Yes, they will continue having a massive impact in politics if they vote in larger numbers and that’s a real question because there’s all kinds of catamist to single women exercising their electoral power. Single women tend to move around a lot and it’s harder for them to register especially as voting becomes more difficult in various places around the country.
Hunter College is primarily made up of women. As of 2015, women make up 68 percent of the student population. Do you think if more single women, like Hunter female students, knew how influential their opinions and votes are, would more go out and vote?
Yeah, I think they would and that’s in part up to the politicians who they’re voting for because for generations, politicians speak to Americans. We can still hear this even now, though I think the issues have really moved in this election to a place that it’s never been before that really speaks to single women’s feats.
However, the language politicians use: the language of the family, the kitchen table. You know exactly what kind of family they’re referring to. I think that when the candidates communicate policies, when they begin speaking with more variety about how Americans are living I think that married women could hear their experiences reflected more.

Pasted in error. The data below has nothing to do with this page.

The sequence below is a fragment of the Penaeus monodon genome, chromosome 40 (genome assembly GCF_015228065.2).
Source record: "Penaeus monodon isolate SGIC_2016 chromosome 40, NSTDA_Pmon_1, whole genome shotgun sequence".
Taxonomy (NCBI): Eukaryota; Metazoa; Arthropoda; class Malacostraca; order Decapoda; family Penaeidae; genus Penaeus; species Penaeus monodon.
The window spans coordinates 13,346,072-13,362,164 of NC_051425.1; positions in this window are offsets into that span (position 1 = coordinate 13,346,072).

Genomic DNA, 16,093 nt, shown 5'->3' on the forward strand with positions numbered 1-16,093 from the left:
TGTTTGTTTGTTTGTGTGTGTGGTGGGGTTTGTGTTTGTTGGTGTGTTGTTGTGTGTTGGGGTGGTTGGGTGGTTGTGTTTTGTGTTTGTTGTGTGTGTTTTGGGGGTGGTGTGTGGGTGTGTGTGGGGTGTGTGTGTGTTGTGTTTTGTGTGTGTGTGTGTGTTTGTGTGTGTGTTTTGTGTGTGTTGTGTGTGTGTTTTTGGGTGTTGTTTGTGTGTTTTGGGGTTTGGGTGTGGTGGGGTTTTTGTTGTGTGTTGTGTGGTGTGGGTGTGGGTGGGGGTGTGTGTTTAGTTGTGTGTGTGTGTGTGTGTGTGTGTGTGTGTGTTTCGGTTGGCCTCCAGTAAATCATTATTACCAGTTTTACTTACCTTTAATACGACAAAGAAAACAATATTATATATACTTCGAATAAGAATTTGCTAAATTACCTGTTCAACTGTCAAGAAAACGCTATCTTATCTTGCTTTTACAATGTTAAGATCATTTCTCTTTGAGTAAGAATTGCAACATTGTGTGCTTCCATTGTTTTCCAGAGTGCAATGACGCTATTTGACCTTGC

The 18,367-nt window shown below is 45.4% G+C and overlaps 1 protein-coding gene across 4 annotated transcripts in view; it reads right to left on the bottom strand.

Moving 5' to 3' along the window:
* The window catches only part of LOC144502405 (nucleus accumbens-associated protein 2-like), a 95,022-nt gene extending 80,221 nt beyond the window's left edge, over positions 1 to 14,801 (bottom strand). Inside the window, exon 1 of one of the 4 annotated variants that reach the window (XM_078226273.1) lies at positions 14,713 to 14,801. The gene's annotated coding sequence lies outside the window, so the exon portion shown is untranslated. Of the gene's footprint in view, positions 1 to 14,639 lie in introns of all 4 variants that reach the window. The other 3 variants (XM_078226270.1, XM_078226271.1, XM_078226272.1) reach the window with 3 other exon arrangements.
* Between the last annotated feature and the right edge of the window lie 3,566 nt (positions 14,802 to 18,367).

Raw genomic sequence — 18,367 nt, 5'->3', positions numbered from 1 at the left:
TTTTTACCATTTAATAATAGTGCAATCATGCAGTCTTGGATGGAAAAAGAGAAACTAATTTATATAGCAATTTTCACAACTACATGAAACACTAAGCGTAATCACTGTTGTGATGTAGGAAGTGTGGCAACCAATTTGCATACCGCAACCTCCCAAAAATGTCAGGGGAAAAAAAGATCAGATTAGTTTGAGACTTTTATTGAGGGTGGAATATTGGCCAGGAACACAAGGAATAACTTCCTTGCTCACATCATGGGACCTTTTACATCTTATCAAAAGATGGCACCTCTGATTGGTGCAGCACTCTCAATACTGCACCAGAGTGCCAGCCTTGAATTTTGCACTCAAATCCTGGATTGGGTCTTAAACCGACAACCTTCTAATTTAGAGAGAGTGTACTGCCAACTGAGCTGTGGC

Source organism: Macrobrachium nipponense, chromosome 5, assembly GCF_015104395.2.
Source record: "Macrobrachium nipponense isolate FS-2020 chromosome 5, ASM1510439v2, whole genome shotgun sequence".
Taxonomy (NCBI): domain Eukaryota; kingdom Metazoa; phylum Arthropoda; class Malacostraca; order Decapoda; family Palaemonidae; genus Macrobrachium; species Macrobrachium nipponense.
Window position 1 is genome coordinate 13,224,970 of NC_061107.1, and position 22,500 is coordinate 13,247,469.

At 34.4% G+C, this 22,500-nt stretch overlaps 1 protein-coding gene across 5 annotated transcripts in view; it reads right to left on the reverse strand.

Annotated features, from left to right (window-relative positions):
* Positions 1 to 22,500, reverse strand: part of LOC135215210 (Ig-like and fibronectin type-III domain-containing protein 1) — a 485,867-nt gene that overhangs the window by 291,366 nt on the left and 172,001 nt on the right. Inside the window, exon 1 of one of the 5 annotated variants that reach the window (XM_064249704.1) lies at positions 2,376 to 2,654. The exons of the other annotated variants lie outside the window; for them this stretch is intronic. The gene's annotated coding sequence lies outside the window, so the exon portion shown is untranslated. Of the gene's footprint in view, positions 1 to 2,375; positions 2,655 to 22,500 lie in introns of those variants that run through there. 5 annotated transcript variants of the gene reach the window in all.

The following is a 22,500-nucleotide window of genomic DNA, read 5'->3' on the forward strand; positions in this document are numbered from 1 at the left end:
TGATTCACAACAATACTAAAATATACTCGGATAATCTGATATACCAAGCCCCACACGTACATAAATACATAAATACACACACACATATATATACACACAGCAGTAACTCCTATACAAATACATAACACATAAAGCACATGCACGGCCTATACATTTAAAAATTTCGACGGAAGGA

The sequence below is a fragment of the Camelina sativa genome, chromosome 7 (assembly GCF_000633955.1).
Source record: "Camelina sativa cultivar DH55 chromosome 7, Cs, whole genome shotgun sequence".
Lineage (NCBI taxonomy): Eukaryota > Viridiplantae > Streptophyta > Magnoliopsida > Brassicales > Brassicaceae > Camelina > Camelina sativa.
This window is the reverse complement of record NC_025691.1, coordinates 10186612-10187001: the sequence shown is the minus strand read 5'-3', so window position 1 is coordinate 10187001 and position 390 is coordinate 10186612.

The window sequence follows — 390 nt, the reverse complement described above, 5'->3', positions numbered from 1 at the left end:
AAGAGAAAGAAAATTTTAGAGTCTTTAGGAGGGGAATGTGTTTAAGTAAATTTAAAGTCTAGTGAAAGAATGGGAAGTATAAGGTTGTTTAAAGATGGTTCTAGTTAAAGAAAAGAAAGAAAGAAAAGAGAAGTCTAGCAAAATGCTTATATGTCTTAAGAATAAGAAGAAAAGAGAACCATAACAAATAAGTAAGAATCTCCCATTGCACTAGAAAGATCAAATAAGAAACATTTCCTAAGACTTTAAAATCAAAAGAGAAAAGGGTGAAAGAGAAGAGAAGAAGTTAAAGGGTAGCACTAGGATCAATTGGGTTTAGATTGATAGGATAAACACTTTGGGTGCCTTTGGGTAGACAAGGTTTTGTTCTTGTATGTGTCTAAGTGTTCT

I also think the policies are the crucial parts things like: higher minimum wage, more affordable college, subsidized daycare, early education, certainly the protective of reproductive rights and access, paid family leave programs and paid sick days. These are the issues that are at the heart of what married women in the United States are thinking about and what they need.
We’re seeing people move towards that on the Democratic side. I think if we keep seeing policies like that you can expect single women to feel like their experiences are being reflected in the politics.
In your book, you also discuss the term spinster and its history. Although spinster isn’t popularly used anymore, it can be said the word has been replaced by ‘Cat Lady.’ What do you think about this phrase?
Well cat lady has been around a long time too. There’s a woman who in the beginning of the 20th century, I quote in the book who says about the new single woman, “She don’t keep cats.” The idea that a single woman would keep cats is also sort of a witchy thing, like witches were believed to have cats, has been around for a long time.